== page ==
A mile south of Inverbervie, Gourdon is one of the few natural harbours along this stretch of east-facing Aberdeenshire coast. It is likely that a fishing settlement existed here in Neolithic times, 5,000 years ago, with residents burying their dead in the Long Cairn on Gourdon Hill to the west of the village.
The first written reference to the village was in 1315, to a farming and fishing settlement called Gurden, which is how the name of the village is still pronounced by those living here. An active port was in operation by the 1500s and by the end of the 1700s the population had reached 200.
By the 1830s Gourdon was exporting grain grown in the area and importing coal for fuel and lime for agricultural improvements. But the coming of the railway to this part of the east coast in 1865 took away much of Gourdon's sea-borne trade.
Fishing rapidly took over as the predominant activity and in the 1881 season over 8,000 barrels of herrings were exported from Gourdon. The herring declined in the early 1900s and by 1912 fishermen from Gourdon had switched to long line fishing from motor boats, some of the first in Scotland to do so.
Long line fishing entailed laying a series of lines about 1,000m long across the sea bed, one for each man on the boat. Attached to each line were around 800 hooks, baited with mussels by the women of the village. Getting the mussels and baiting the hooks could take up to 9 hours per day and each fisherman had two lines, one being used, the other being baited for the following day.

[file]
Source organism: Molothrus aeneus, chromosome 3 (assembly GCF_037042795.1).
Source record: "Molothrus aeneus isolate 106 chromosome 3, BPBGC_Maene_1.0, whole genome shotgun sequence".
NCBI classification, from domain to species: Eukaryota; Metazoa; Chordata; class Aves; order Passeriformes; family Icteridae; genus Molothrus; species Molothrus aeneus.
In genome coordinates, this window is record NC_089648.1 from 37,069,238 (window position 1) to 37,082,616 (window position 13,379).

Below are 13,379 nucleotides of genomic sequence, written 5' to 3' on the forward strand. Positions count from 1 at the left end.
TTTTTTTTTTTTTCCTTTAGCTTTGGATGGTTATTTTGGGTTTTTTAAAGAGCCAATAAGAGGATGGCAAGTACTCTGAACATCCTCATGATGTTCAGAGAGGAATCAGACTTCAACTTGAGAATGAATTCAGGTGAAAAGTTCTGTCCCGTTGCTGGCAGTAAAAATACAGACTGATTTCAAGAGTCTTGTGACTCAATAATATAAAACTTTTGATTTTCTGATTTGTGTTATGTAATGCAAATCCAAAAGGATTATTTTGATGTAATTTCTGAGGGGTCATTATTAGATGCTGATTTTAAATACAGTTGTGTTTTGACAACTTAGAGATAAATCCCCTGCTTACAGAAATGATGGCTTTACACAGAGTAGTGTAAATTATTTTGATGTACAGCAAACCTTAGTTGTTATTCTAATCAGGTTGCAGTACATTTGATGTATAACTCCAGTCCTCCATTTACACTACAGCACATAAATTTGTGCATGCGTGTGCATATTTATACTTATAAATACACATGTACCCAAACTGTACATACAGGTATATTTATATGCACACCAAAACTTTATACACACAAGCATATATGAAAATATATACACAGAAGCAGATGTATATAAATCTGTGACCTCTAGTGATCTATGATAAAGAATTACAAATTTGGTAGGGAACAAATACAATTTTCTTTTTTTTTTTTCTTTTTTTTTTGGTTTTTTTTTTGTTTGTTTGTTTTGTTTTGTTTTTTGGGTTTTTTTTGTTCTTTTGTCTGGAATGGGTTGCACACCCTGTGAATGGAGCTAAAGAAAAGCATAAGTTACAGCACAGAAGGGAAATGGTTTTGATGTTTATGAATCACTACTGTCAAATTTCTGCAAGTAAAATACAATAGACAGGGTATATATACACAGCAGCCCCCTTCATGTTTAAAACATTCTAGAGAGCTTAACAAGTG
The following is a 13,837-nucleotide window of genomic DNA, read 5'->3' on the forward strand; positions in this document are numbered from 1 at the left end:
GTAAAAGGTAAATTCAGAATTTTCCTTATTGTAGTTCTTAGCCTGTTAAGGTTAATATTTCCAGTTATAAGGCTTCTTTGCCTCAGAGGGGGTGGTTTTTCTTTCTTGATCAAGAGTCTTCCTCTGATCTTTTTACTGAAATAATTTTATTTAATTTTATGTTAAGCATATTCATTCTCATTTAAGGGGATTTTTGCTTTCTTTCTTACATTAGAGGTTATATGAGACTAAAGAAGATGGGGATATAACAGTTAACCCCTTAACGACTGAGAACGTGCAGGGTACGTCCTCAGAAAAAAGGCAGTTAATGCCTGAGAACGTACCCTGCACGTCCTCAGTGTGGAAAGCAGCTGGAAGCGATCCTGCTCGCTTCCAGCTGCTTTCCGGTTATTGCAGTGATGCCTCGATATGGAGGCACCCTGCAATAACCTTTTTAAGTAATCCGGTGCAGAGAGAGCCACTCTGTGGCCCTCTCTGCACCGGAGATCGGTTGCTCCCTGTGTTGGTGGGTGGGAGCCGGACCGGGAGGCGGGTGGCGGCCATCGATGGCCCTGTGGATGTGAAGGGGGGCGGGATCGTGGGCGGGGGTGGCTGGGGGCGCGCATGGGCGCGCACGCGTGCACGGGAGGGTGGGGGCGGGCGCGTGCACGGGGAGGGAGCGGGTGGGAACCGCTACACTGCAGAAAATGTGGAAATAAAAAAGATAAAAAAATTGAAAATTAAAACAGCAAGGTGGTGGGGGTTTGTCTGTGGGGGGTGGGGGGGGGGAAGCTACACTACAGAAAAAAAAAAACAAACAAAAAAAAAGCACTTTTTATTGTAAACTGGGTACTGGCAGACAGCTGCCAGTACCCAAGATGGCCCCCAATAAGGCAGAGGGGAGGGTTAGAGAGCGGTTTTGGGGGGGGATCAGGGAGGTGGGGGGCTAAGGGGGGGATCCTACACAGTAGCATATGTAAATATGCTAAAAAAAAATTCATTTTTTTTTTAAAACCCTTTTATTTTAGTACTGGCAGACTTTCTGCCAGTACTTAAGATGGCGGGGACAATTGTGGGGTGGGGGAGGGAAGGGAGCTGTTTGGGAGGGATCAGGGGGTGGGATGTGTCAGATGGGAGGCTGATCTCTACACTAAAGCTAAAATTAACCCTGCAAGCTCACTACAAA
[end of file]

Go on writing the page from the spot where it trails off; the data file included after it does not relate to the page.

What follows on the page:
At least one vessel operating from Gourdon was still employing this labour intensive method of fishing into the 1990s. Others had moved more to seine net or cod net fishing, supplemented in spring and summer by lobster and crab fishing.
The original harbour was simply a gap between rocks, but in 1819 Thomas Telford built what is now known as the Old Harbour or West Harbour. This was expanded in 1842 and another harbour added in 1859. The harbours at Gourdon were most recently renovated in 1960.
Gourdon's chief attraction for visitors is its strong sense of being a working fishing port. Lobster pots are piled around the harbour and traditional fish merchants like Ian Craig still fillet and smoke fish in sheds on the harbourside and sell it from their fish vans across the area. A lot more Scottish ports used to be like Gourdon, and sadly it seems that fewer will be in future: but we hope that Gourdon weathers the vagaries of the fishing industry as it has in the past and that it continues to thrive.
The village of Gourdon lies behind the harbour and rises in terraces up the hillside towards the line of the A92, which bypasses the village as it makes its way north into Inverbervie. Close to the harbour is the small building housing the excellent Maggie Law Maritime Museum Maggie Law was a double ended surf lifeboat boat capable of assisting vessels having difficulty entering the harbour. From its launch in 1890 until it ceased operation in 1930 it saved 36 lives. The Maggie Law supplemented the RNLI Lifeboats which were based at Gourdon from 1878 until 1969, when it was decided coverage could be maintained by the lifeboats at Aberdeen and Montrose.